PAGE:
Chapter 2: Understanding the EFS Assistant

Published: May 29, 2007

This chapter will help you understand how the Microsoft® Encrypting File System Assistant (EFS Assistant) tool operates as well as how it determines which files and folders to encrypt.

Basic Concepts

To understand how the EFS Assistant operates, you need to understand some basic concepts about how it classifies and encrypts folders. This section presents some details about these concepts.

Folder Classification

The EFS Assistant tool operates primarily on the folder level, encrypting folders and all the files in them. It scans the folder tree, looking for folders that should be encrypted in a process known as folder classification.

A folder can be classified in one of three ways:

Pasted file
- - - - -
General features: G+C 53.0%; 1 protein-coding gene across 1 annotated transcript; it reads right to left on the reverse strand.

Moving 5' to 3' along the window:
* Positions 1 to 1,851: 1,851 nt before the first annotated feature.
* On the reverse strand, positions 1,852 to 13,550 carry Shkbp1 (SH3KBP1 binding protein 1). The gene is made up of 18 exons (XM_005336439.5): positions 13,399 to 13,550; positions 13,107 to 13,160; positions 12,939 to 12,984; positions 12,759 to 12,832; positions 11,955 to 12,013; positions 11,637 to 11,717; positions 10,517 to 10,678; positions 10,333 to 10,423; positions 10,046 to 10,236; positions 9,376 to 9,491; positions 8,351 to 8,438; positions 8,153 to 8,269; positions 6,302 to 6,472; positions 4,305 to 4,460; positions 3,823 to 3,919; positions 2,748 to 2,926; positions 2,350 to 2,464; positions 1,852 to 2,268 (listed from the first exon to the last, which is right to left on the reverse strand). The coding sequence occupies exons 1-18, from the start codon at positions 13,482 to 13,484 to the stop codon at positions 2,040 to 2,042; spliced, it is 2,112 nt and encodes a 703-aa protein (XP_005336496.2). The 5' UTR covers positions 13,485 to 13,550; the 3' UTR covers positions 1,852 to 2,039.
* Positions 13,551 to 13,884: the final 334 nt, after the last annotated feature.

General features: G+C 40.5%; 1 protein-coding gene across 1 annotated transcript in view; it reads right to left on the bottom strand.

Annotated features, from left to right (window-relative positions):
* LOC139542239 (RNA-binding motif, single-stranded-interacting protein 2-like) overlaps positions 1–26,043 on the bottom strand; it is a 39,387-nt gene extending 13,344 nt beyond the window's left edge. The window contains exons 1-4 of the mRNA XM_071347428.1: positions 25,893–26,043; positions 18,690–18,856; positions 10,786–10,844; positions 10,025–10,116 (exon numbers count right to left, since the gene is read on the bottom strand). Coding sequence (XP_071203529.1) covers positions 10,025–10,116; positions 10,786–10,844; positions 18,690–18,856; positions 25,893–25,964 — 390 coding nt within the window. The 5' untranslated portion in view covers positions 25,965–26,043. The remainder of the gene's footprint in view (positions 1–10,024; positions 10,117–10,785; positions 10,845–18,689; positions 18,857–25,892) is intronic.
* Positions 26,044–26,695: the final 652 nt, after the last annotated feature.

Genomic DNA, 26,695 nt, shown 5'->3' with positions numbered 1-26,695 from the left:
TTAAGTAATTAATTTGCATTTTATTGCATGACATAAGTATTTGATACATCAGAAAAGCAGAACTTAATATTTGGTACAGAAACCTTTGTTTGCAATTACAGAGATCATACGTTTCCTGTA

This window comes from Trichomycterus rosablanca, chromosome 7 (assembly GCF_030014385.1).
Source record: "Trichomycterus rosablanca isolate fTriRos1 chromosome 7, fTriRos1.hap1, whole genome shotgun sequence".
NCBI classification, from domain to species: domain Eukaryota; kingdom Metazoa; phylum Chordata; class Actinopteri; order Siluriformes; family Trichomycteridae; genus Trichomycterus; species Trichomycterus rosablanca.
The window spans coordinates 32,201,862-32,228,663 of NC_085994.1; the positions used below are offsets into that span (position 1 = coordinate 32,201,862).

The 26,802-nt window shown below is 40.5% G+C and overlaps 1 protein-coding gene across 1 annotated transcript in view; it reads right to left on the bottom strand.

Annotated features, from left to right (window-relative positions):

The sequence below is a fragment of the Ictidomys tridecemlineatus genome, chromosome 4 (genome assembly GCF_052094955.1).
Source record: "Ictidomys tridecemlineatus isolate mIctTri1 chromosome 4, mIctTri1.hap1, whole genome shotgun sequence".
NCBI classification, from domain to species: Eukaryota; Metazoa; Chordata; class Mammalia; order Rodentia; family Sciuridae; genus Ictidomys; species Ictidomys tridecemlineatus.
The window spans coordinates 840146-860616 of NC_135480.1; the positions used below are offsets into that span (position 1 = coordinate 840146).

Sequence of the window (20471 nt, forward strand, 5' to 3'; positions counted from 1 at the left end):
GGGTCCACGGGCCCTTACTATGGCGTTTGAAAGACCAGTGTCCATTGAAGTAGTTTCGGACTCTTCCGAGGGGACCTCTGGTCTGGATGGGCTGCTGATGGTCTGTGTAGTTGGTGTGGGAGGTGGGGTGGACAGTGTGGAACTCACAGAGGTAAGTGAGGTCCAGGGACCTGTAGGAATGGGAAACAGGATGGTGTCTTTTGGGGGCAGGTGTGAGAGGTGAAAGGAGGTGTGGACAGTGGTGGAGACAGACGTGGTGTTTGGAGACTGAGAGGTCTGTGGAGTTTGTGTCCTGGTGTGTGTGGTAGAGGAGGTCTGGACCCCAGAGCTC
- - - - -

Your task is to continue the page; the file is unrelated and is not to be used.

• Red. The tool determined that the folder should not be encrypted.
  • Green. The tool determined that the folder should be encrypted.
  • Unclassified. The tool was unable to determine whether the folder should be encrypted.

A folder that is classified as Red does not mean that it cannot be encrypted. It just means that the EFS Assistant will not try to encrypt it. It's possible that the folder could be encrypted through other means (for example, the user encrypted the folder from the Microsoft Windows® user interface). Similarly, a Green folder classification does not always mean that the folder will be encrypted. There are certain situations in which the tool does not encrypt a folder that is classified as Green, such as when the folder is a shared folder and the tool is configured to leave shared folders unencrypted.

Folder Classification Methods